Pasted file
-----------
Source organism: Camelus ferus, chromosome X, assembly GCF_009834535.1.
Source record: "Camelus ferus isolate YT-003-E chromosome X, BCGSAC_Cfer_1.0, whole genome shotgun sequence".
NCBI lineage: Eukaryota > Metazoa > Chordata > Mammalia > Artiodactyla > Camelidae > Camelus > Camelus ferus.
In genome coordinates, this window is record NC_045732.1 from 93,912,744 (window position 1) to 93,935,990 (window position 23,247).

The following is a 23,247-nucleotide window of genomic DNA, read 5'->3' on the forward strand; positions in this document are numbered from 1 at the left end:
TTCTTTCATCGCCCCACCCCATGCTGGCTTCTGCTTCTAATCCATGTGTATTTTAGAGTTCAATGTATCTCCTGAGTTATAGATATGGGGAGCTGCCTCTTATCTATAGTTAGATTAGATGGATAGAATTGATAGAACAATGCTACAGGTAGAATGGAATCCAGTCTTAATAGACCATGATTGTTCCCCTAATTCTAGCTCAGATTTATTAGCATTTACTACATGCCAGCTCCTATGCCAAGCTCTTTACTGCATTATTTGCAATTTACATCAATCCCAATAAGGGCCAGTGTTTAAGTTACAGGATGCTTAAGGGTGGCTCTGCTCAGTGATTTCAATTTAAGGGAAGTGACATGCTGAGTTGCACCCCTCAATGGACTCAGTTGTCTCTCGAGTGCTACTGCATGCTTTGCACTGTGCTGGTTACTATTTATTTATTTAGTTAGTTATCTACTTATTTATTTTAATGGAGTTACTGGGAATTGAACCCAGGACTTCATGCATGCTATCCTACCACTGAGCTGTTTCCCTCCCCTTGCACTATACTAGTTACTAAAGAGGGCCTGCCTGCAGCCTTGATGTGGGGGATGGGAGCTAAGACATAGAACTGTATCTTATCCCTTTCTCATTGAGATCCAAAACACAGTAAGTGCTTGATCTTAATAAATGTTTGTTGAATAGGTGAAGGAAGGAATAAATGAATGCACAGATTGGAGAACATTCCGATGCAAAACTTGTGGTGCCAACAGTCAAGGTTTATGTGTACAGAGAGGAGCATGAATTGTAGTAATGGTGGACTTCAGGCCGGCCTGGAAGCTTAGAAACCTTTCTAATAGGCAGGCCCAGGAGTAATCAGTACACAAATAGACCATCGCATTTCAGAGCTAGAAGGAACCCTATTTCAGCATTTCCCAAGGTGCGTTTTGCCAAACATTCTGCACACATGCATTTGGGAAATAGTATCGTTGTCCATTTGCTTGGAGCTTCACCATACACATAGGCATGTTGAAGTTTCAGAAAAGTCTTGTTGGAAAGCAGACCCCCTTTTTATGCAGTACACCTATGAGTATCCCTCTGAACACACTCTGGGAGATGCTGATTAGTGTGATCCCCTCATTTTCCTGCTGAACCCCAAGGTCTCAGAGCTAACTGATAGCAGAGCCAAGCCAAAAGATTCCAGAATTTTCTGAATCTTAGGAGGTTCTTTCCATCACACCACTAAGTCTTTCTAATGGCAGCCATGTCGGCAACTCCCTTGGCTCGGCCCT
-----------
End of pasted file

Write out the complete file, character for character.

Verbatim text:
Source organism: Camelus ferus, chromosome X, assembly GCF_009834535.1.
Source record: "Camelus ferus isolate YT-003-E chromosome X, BCGSAC_Cfer_1.0, whole genome shotgun sequence".
NCBI lineage: Eukaryota > Metazoa > Chordata > Mammalia > Artiodactyla > Camelidae > Camelus > Camelus ferus.
In genome coordinates, this window is record NC_045732.1 from 93,912,744 (window position 1) to 93,935,990 (window position 23,247).

The following is a 23,247-nucleotide window of genomic DNA, read 5'->3' on the forward strand; positions in this document are numbered from 1 at the left end:
TTCTTTCATCGCCCCACCCCATGCTGGCTTCTGCTTCTAATCCATGTGTATTTTAGAGTTCAATGTATCTCCTGAGTTATAGATATGGGGAGCTGCCTCTTATCTATAGTTAGATTAGATGGATAGAATTGATAGAACAATGCTACAGGTAGAATGGAATCCAGTCTTAATAGACCATGATTGTTCCCCTAATTCTAGCTCAGATTTATTAGCATTTACTACATGCCAGCTCCTATGCCAAGCTCTTTACTGCATTATTTGCAATTTACATCAATCCCAATAAGGGCCAGTGTTTAAGTTACAGGATGCTTAAGGGTGGCTCTGCTCAGTGATTTCAATTTAAGGGAAGTGACATGCTGAGTTGCACCCCTCAATGGACTCAGTTGTCTCTCGAGTGCTACTGCATGCTTTGCACTGTGCTGGTTACTATTTATTTATTTAGTTAGTTATCTACTTATTTATTTTAATGGAGTTACTGGGAATTGAACCCAGGACTTCATGCATGCTATCCTACCACTGAGCTGTTTCCCTCCCCTTGCACTATACTAGTTACTAAAGAGGGCCTGCCTGCAGCCTTGATGTGGGGGATGGGAGCTAAGACATAGAACTGTATCTTATCCCTTTCTCATTGAGATCCAAAACACAGTAAGTGCTTGATCTTAATAAATGTTTGTTGAATAGGTGAAGGAAGGAATAAATGAATGCACAGATTGGAGAACATTCCGATGCAAAACTTGTGGTGCCAACAGTCAAGGTTTATGTGTACAGAGAGGAGCATGAATTGTAGTAATGGTGGACTTCAGGCCGGCCTGGAAGCTTAGAAACCTTTCTAATAGGCAGGCCCAGGAGTAATCAGTACACAAATAGACCATCGCATTTCAGAGCTAGAAGGAACCCTATTTCAGCATTTCCCAAGGTGCGTTTTGCCAAACATTCTGCACACATGCATTTGGGAAATAGTATCGTTGTCCATTTGCTTGGAGCTTCACCATACACATAGGCATGTTGAAGTTTCAGAAAAGTCTTGTTGGAAAGCAGACCCCCTTTTTATGCAGTACACCTATGAGTATCCCTCTGAACACACTCTGGGAGATGCTGATTAGTGTGATCCCCTCATTTTCCTGCTGAACCCCAAGGTCTCAGAGCTAACTGATAGCAGAGCCAAGCCAAAAGATTCCAGAATTTTCTGAATCTTAGGAGGTTCTTTCCATCACACCACTAAGTCTTTCTAATGGCAGCCATGTCGGCAACTCCCTTGGCTCGGCCCT